What Do West Baltimore Residents Blame for the Spike in Violence

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Baltimore’s huge spike in violent crime following the unrest over the death of Freddie Gray requires explanation. And it’s getting more than one. 

With arrests down as violence goes up, Mayor Stephanie Rawlings-Blake blames the cops for deliberately sandbagging to get back at her administration for the way it responded to the protests, while the city’s Fraternal Order of Police prefers to paint a picture of a criminal element newly emboldened following the indictment of six police officers involved in Gray’s arrest and transport.

Police Commissioner Anthony Batts has been a big proponent of a third explanation: the looting of pharmacies during the riots flooded the city with prescription drugs, and an increase in violence has naturally followed.

These narratives are not mutually exclusive, of course, but that doesn’t make the disagreement any less fierce.

The Daily Beast talked to West Baltimore residents to get their take on the situation. The article declares them to essentially agree with the FOP, but even if the tiny sampling they offer is representative, it’s really a mixed bag.

One Sandtown resident reportedly “agreed that criminal elements in the community have become bolder since the April protests.” Others overhearing the conversation “nodded in agreement.” To be sure, the man blamed the mayor.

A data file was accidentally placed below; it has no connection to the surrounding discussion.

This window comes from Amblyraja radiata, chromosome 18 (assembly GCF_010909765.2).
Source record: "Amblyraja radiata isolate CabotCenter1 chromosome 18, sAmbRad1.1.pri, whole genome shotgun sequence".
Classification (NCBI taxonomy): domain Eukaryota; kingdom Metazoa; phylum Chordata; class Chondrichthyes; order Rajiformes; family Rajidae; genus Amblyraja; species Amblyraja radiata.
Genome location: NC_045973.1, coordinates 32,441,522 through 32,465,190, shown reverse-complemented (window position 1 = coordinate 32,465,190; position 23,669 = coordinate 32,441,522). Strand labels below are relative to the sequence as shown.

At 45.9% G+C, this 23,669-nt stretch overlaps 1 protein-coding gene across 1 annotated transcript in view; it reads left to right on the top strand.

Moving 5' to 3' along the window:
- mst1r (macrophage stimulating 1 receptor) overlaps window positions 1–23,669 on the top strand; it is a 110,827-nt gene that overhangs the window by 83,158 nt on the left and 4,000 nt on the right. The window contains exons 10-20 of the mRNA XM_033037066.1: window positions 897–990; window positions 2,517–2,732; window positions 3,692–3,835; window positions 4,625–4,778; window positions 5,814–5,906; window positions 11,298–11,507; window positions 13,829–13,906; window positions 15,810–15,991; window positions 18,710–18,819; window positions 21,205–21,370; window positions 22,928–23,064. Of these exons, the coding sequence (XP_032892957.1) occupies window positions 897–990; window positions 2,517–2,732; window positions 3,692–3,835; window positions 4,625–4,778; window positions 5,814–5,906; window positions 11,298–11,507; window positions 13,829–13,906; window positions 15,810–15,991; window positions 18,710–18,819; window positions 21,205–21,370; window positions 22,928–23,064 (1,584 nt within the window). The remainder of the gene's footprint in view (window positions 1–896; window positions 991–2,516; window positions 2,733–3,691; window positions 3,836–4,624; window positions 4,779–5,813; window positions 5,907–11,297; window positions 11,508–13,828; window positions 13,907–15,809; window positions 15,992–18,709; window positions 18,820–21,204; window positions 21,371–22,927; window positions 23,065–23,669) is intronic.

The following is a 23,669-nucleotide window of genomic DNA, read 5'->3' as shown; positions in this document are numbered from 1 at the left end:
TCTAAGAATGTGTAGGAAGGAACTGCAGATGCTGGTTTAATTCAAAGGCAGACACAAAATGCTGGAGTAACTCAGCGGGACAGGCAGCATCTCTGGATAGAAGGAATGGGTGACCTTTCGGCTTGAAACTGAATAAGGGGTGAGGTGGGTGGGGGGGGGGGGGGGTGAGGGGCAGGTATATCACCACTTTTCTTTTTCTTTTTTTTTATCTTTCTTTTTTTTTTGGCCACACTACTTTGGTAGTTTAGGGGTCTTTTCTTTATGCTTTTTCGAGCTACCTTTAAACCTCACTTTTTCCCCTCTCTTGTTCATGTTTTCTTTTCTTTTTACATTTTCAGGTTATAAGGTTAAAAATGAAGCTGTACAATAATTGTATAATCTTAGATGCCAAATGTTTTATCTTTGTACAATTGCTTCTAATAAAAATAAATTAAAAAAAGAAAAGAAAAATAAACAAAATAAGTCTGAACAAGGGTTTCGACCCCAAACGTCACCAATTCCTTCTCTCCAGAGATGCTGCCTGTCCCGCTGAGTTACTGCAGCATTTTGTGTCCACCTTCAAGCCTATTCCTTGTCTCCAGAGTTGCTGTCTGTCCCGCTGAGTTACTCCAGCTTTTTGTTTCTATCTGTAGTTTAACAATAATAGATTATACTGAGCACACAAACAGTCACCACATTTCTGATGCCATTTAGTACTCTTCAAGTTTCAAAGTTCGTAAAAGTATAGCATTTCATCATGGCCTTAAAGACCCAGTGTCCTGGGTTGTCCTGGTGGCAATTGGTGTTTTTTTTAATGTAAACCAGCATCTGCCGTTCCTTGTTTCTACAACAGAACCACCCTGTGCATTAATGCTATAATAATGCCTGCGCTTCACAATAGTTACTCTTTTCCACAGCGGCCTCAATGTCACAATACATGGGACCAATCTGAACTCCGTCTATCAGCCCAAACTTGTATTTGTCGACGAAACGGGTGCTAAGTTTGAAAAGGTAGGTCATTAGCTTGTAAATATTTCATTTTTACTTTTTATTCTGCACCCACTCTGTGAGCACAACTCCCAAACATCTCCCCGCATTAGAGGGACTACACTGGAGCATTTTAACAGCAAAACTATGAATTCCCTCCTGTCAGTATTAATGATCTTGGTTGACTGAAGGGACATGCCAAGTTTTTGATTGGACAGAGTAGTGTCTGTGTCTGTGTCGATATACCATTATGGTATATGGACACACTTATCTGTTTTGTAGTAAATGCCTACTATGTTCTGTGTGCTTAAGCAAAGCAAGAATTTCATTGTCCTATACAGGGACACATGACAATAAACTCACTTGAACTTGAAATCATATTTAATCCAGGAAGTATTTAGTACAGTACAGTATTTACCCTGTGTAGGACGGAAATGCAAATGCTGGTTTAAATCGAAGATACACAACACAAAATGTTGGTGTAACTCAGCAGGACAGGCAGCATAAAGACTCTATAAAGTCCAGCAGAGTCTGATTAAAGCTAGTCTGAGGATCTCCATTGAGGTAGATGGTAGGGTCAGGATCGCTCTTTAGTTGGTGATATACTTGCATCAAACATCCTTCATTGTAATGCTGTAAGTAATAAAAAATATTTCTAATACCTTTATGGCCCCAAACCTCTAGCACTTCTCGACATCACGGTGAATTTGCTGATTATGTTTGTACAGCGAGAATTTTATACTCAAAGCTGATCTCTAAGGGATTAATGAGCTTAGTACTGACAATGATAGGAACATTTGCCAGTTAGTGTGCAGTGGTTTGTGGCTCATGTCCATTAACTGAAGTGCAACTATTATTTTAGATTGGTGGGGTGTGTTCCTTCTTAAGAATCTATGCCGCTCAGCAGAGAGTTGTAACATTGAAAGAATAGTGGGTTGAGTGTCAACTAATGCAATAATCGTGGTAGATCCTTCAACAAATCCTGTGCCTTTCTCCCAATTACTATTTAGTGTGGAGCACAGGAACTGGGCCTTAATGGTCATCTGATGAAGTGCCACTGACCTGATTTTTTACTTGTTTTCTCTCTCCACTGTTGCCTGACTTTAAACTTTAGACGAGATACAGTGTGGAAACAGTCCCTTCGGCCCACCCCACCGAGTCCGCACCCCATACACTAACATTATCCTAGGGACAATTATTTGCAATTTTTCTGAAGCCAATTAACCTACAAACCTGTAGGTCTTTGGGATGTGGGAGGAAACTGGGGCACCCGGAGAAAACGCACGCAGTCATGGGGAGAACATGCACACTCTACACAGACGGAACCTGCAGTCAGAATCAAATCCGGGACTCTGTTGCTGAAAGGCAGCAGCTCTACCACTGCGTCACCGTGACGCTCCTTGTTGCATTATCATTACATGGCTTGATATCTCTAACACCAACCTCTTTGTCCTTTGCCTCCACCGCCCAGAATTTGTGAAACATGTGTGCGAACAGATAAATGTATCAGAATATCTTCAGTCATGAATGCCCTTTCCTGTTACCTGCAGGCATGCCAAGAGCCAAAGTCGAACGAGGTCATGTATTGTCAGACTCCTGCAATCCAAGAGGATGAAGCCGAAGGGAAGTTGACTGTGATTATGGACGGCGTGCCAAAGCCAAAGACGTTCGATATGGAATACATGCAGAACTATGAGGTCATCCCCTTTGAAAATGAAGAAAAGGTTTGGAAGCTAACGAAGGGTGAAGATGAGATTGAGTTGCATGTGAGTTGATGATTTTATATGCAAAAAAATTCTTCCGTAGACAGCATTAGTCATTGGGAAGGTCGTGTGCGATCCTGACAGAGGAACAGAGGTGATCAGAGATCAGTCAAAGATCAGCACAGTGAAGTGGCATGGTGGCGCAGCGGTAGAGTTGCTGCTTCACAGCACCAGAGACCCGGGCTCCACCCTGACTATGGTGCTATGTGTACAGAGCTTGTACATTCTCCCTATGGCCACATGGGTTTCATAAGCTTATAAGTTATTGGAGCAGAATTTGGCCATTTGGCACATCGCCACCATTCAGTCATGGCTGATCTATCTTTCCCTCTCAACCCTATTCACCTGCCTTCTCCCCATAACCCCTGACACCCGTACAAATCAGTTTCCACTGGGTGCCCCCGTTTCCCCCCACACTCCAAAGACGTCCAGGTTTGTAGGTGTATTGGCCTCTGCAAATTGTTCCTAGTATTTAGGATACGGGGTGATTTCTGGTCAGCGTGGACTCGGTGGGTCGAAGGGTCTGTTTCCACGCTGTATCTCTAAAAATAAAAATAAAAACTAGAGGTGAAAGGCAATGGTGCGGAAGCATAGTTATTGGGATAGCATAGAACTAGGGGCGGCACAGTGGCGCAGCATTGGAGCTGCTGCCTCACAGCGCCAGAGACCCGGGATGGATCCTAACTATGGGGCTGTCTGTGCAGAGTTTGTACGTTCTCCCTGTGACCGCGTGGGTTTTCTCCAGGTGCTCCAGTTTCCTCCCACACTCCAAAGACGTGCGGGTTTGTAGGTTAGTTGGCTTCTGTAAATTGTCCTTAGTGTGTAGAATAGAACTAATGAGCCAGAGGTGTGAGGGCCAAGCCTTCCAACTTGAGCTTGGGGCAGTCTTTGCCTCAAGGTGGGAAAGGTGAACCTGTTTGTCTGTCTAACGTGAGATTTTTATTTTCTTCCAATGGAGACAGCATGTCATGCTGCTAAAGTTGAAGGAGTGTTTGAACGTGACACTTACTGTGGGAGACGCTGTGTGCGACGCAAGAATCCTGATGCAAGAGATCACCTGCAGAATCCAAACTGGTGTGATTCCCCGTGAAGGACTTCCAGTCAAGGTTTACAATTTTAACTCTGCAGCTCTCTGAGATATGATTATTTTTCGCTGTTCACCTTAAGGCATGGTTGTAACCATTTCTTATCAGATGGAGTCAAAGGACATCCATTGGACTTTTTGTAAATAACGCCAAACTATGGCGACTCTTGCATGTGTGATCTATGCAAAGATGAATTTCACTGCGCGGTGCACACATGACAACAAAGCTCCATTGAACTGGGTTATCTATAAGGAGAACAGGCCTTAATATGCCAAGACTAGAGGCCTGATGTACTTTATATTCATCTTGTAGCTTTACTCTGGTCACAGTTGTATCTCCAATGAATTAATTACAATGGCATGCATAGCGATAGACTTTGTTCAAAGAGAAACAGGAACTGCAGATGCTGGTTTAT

“It’s the mayor’s fault,” he said. “she told the police to stand down. She could have stopped this if she wanted to.”

Plus, 14-year-old from area told the Daily Beast that killings are up “because people know police aren’t gonna do anything.”

But isn’t it possible that “criminal elements” are “emboldened” less by the indictments than by the widely publicized and — if you live in West Baltimore — probably plainly obvious lack of police presence?

One of the small handful of people quoted or paraphrased confirmed “that police retreated from her neighborhood in the weeks after the April riots.”




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  1. Gee, I can’t imagine why the “police retreated from [your] neighborhood” in West Baltimore. You can’t have it both ways. Either the police are allowed to arrest the drug addicts and criminals or you’re on your own.

  2. I don’t think there’s any doubt that our mayor sacrificed the police in order to try to save her reputation. Do we know yet where she was for the six hours when she was not available during the riots? O’Malley started the “Drug Free Zones” (which translated into arrests for no probable cause) during his administration which precipitated the current relationship between the police and city residents in the affected areas. The ensuing relationship is untenable, and both sides need to acknowledge their responsibility going forward. These are not problems that started over night — they are representative of a long-standing deterioration under “leaders” in Baltimore who aren’t willing to put their constituents’ well-being first.

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